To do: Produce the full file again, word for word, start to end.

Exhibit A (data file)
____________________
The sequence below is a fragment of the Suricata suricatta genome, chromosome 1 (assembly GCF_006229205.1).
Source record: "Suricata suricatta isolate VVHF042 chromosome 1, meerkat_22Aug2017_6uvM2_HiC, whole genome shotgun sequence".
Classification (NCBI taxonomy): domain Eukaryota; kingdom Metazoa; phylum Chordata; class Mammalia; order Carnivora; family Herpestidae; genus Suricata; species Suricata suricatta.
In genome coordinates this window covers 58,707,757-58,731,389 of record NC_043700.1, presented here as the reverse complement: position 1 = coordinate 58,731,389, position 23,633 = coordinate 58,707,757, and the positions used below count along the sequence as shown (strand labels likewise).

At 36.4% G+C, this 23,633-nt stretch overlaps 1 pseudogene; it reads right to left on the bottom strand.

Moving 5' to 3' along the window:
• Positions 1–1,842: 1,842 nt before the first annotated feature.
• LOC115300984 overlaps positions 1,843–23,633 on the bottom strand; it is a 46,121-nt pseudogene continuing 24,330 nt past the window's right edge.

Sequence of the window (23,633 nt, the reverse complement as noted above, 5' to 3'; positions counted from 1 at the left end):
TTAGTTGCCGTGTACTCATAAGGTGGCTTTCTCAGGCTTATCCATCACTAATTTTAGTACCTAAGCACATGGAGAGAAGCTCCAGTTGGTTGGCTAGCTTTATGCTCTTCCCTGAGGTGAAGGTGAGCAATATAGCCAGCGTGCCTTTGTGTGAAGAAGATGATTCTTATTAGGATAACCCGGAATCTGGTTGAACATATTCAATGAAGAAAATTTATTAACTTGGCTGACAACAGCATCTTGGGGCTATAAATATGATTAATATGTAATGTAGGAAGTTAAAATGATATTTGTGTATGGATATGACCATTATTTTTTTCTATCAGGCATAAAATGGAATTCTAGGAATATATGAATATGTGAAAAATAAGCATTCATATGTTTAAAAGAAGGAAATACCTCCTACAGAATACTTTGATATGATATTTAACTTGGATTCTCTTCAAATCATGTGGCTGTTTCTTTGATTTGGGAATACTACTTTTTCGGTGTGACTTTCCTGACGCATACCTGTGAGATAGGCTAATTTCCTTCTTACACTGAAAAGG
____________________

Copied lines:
The sequence below is a fragment of the Suricata suricatta genome, chromosome 1 (assembly GCF_006229205.1).
Source record: "Suricata suricatta isolate VVHF042 chromosome 1, meerkat_22Aug2017_6uvM2_HiC, whole genome shotgun sequence".
Classification (NCBI taxonomy): domain Eukaryota; kingdom Metazoa; phylum Chordata; class Mammalia; order Carnivora; family Herpestidae; genus Suricata; species Suricata suricatta.
In genome coordinates this window covers 58,707,757-58,731,389 of record NC_043700.1, presented here as the reverse complement: position 1 = coordinate 58,731,389, position 23,633 = coordinate 58,707,757, and the positions used below count along the sequence as shown (strand labels likewise).

At 36.4% G+C, this 23,633-nt stretch overlaps 1 pseudogene; it reads right to left on the bottom strand.

Moving 5' to 3' along the window:
• Positions 1–1,842: 1,842 nt before the first annotated feature.
• LOC115300984 overlaps positions 1,843–23,633 on the bottom strand; it is a 46,121-nt pseudogene continuing 24,330 nt past the window's right edge.

Sequence of the window (23,633 nt, the reverse complement as noted above, 5' to 3'; positions counted from 1 at the left end):
TTAGTTGCCGTGTACTCATAAGGTGGCTTTCTCAGGCTTATCCATCACTAATTTTAGTACCTAAGCACATGGAGAGAAGCTCCAGTTGGTTGGCTAGCTTTATGCTCTTCCCTGAGGTGAAGGTGAGCAATATAGCCAGCGTGCCTTTGTGTGAAGAAGATGATTCTTATTAGGATAACCCGGAATCTGGTTGAACATATTCAATGAAGAAAATTTATTAACTTGGCTGACAACAGCATCTTGGGGCTATAAATATGATTAATATGTAATGTAGGAAGTTAAAATGATATTTGTGTATGGATATGACCATTATTTTTTTCTATCAGGCATAAAATGGAATTCTAGGAATATATGAATATGTGAAAAATAAGCATTCATATGTTTAAAAGAAGGAAATACCTCCTACAGAATACTTTGATATGATATTTAACTTGGATTCTCTTCAAATCATGTGGCTGTTTCTTTGATTTGGGAATACTACTTTTTCGGTGTGACTTTCCTGACGCATACCTGTGAGATAGGCTAATTTCCTTCTTACACTGAAAAGG